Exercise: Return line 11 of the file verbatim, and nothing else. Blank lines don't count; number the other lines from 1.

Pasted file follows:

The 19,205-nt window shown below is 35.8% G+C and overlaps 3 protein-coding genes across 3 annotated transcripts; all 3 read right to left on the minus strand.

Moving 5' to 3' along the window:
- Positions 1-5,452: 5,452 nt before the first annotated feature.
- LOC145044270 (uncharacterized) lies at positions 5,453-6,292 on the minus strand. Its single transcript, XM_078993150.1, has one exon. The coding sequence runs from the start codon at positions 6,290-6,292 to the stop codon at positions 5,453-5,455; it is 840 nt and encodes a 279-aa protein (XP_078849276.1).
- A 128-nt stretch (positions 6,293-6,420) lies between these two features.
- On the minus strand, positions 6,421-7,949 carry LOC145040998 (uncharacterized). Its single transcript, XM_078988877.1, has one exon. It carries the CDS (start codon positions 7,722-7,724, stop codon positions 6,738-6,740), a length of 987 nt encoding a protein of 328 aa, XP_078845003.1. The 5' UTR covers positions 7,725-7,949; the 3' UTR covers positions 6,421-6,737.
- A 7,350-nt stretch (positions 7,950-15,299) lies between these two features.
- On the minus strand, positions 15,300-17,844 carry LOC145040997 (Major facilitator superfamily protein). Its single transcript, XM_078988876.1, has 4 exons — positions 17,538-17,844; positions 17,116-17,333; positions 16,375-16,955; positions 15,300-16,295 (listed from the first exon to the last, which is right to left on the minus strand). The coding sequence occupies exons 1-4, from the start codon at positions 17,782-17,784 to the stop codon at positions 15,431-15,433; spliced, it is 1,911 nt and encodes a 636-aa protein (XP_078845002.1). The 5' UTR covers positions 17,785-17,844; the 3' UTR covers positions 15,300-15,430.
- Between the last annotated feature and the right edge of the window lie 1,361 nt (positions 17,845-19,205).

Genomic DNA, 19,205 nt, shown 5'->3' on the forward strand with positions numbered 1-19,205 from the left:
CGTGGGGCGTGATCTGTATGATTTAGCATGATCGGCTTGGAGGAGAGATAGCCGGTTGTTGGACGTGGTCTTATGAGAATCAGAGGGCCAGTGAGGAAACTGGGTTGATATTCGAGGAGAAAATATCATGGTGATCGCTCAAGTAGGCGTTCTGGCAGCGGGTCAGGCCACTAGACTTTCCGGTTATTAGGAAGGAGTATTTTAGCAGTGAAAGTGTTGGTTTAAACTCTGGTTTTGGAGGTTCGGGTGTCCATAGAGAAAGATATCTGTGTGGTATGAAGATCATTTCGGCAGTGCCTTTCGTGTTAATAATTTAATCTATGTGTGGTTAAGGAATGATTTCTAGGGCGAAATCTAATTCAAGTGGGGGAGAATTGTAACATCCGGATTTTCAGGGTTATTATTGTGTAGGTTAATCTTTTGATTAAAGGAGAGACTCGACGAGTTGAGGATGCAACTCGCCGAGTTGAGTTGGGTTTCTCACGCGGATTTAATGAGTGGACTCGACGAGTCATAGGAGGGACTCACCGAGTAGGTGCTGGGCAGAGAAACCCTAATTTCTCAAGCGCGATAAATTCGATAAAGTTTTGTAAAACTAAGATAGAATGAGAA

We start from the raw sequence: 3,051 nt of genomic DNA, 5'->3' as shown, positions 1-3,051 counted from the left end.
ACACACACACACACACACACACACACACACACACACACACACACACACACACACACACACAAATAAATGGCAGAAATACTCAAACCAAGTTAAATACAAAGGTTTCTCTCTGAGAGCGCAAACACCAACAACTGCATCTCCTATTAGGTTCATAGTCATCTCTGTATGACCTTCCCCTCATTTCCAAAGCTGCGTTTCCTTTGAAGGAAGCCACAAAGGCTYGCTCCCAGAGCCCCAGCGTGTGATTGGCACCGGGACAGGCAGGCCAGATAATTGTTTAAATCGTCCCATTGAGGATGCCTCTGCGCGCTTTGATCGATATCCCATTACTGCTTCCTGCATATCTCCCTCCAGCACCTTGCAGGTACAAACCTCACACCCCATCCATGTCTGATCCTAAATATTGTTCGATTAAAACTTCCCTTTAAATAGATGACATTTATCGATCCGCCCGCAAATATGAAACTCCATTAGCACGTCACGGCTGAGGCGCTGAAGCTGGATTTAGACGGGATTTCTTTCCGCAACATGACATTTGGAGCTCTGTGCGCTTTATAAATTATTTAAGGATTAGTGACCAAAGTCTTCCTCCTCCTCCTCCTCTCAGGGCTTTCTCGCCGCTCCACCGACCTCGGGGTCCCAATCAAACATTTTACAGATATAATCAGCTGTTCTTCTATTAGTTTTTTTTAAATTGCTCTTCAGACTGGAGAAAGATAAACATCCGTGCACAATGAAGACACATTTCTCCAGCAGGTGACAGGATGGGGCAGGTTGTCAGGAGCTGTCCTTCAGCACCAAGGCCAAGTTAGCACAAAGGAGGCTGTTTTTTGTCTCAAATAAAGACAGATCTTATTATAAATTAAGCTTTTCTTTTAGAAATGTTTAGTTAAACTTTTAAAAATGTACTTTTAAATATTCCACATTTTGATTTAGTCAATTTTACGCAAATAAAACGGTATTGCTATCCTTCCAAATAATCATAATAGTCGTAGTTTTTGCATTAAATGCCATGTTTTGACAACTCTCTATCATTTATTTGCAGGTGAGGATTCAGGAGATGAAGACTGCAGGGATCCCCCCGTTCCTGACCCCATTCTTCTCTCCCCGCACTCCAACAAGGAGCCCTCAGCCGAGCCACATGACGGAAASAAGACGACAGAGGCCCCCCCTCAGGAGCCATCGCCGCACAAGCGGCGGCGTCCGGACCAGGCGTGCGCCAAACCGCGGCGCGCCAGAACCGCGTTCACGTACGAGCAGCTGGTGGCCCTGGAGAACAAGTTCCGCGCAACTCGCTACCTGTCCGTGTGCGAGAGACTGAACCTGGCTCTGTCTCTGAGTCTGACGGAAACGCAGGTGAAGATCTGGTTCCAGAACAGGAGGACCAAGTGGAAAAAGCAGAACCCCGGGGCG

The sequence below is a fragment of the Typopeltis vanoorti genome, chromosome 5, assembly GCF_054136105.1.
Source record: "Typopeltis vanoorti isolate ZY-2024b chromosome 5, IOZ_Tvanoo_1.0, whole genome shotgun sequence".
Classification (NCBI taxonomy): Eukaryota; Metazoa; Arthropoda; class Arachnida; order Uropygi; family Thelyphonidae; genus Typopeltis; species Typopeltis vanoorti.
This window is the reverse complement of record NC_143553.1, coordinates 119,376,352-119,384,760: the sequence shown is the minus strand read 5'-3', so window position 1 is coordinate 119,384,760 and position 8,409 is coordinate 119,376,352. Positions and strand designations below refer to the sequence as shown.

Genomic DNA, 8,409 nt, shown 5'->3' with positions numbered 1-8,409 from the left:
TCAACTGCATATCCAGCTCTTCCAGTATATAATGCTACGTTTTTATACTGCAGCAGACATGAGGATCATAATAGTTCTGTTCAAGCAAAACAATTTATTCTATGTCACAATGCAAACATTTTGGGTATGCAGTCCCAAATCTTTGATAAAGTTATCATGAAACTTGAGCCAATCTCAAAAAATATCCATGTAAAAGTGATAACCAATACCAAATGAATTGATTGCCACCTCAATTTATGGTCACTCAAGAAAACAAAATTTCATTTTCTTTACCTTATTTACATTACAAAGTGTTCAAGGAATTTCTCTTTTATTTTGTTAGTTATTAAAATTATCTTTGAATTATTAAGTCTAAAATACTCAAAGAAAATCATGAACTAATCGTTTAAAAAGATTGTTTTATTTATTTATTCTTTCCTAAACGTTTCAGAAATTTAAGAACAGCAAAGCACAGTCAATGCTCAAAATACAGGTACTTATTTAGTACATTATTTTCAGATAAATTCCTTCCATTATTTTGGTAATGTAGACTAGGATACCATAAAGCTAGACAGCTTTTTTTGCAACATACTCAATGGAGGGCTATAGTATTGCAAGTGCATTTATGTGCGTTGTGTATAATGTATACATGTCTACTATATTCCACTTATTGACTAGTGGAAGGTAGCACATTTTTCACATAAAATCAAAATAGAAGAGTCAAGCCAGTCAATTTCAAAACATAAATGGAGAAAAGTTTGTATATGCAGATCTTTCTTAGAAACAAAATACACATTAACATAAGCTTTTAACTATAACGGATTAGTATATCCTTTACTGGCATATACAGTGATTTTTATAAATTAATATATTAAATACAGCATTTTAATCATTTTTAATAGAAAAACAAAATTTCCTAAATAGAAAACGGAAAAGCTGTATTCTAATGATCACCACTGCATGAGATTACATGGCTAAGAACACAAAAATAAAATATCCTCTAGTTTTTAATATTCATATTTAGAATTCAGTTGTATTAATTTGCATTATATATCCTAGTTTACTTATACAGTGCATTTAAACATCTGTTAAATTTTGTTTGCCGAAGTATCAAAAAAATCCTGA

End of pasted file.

CGTGGGGCGTGATCTGTATGATTTAGCATGATCGGCTTGGAGGAGAGATAGCCGGTTGTTGGACGTGGTCTTATGAGAATCAGAGGGCCAGTGAGGAAACTGGGTTGATATTCGAGGAGAAAATATCATGGTGATCGCTCAAGTAGGCGTTCTGGCAGCGGGTCAGGCCACTAGACTTTCCGGTTATTAGGAAGGAGTATTTTAGCAGTGAAAGTGTTGGTTTAAACTCTGGTTTTGGAGGTTCGGGTGTCCATAGAGAAAGATATCTGTGTGGTATGAAGATCATTTCGGCAGTGCCTTTCGTGTTAATAATTTAATCTATGTGTGGTTAAGGAATGATTTCTAGGGCGAAATCTAATTCAAGTGGGGGAGAATTGTAACATCCGGATTTTCAGGGTTATTATTGTGTAGGTTAATCTTTTGATTAAAGGAGAGACTCGACGAGTTGAGGATGCAACTCGCCGAGTTGAGTTGGGTTTCTCACGCGGATTTAATGAGTGGACTCGACGAGTCATAGGAGGGACTCACCGAGTAGGTGCTGGGCAGAGAAACCCTAATTTCTCAAGCGCGATAAATTCGATAAAGTTTTGTAAAACTAAGATAGAATGAGAA